There are certain class recipes that i feel every cook should have in their repetoire. A good chili recipe, for one...check. A nice meatloaf wouldn't hurt...check. A go-to roast chicken recipe and an amazing lasagna creation...check, check.
One thing I had been lacking was a solid beef stew recipe. For months, no years, I felt like something was missing, that I didn't have a full recipe box without my standby beef stew recipe.
Well, no longer.
This is an outside-the-box beef stew that was inspired by several good restaurant stews (including the most recent mushroom stew at Black Creek Bistro) and various other recipes. I think the trick for me was to shatter the notion that beef stew had to have potatoes, carrots and the traditional fare.
If you are a vegetarian, this is just as delicious with all mushrooms replacing the beef.
Slow Cooker Butternut Squash, Cremini and Beef Stew
1 tablespoon vegetable oil
1 1/2 pounds ribeye beef, cut into small pieces
2-3 tablespoons flour
1/2 teaspoon salt
1/4 teaspoon fresh ground pepper
1 cup dry red wine (or beef broth)
1 pound cremini mushrooms, sliced
1 tablespoon chopped fresh rosemary (or one teaspoon dried)
1 tablespoon chopped fresh thyme (or one teaspoon dried)
1 medium onion, chopped
3 cloves garlic, minced
1 small can of tomato paste
3 cups of beef broth
1 medium butternut squash, cubed
1-2 tablespoons cornstarch#
In a saute pan, heat the oil over high heat. Mix the beef, flour, salt and pepper, mixing well to fully coat the beef. Sear the beef over high heat for about 5-6 minutes, stirring once or twice to ensure adequate browning over all the beef. Deglaze the pan by pouring red wine or 1 cup beef broth and scraping the bottom of the pan to loosen all the good browned bits. Pour the contents of the pan into your slow cooker.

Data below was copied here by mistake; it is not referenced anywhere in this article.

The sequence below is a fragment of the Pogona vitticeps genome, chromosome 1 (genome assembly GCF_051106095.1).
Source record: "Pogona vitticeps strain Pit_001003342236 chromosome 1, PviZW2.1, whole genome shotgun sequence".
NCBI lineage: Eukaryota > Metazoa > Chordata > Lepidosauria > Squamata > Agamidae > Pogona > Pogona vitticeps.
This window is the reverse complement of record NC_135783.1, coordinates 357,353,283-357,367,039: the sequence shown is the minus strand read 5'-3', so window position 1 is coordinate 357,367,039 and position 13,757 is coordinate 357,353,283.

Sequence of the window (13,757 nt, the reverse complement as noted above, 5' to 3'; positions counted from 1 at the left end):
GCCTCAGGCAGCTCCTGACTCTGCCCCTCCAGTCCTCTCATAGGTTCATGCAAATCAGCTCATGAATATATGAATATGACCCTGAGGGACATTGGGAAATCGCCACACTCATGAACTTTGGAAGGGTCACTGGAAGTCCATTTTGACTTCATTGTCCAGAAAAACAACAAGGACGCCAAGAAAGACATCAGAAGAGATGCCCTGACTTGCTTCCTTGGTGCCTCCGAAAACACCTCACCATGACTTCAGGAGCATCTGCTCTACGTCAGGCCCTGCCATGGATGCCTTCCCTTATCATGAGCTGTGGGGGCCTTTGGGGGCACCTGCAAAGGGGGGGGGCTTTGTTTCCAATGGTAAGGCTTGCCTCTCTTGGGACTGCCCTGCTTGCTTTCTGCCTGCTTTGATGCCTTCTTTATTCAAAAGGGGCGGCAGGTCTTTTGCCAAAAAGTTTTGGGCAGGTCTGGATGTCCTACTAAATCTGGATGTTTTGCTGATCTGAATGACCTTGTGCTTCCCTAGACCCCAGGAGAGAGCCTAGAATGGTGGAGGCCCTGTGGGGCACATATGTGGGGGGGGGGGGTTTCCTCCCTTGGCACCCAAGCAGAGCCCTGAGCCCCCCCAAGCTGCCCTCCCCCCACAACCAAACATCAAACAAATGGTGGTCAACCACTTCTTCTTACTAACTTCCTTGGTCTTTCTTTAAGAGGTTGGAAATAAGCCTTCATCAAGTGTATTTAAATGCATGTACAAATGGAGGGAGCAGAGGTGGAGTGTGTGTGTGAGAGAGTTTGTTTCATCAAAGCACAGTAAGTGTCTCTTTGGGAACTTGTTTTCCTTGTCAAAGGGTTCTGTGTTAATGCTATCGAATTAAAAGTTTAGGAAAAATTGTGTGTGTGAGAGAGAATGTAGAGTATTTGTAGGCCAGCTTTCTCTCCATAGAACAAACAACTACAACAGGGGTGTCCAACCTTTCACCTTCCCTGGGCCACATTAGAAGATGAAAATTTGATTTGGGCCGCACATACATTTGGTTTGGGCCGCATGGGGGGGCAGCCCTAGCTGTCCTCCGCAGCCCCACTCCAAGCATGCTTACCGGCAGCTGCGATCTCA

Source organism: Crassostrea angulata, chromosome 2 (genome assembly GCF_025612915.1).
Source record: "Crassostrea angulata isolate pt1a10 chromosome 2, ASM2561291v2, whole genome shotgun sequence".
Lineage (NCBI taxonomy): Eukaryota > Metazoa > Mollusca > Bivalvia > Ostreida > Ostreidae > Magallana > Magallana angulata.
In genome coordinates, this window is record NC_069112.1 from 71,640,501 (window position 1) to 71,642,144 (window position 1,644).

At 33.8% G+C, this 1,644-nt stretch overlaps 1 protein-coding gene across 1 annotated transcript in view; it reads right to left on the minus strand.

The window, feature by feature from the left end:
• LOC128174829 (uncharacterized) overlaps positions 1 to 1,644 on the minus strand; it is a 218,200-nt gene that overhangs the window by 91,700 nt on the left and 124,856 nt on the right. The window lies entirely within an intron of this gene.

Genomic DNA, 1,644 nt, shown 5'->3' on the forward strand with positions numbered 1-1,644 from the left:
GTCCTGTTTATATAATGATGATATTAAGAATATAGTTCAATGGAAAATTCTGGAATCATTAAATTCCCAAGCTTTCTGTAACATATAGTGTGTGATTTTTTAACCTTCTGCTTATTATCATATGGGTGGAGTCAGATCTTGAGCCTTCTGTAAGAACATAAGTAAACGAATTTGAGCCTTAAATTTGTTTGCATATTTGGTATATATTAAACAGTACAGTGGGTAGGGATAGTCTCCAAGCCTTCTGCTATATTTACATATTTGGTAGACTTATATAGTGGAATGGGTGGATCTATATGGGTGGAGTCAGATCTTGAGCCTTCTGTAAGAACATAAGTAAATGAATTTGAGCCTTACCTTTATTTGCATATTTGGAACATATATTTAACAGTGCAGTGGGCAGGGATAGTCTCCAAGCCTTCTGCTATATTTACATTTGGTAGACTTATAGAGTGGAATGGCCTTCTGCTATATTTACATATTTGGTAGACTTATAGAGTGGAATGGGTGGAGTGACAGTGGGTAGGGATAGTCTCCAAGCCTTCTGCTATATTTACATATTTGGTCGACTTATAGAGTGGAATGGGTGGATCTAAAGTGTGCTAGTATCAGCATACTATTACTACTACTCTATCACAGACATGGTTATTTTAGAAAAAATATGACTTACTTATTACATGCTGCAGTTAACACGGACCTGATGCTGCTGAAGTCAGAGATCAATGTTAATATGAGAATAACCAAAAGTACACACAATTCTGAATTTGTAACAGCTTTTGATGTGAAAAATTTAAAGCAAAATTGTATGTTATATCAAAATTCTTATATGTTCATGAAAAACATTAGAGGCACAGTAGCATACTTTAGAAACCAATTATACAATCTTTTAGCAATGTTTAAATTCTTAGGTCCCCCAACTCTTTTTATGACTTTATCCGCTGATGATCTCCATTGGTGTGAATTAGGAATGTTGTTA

Add mushrooms, rosemary, thyme, onion, garlic, tomato paste and additional beef broth to the slow cooker. Add the butternut squash*. Cook on low for 8-10 hours.
#The stew can be made even more rich and thick by taking a couple ladle fulls of the broth out of the slow cooker, mixing in a tablespoon or two of cornstarch, and bring the mixture to a boil on the stove top and simmering for a minute or two. Then add the broth mixture back the slow cooker and mix.
*I had the best results by adding the squash about halfway through the cooking, so it wasn't too mushy. But you can add at the beginning too, if you wish.
(Side note: Before I had chance to get pictures of this stew, it was all eaten. Just close your eyes and imagine a really tasty stew. I plan to make it again before spring, so if you want to see what it looks like before trying to make it, stay tuned...)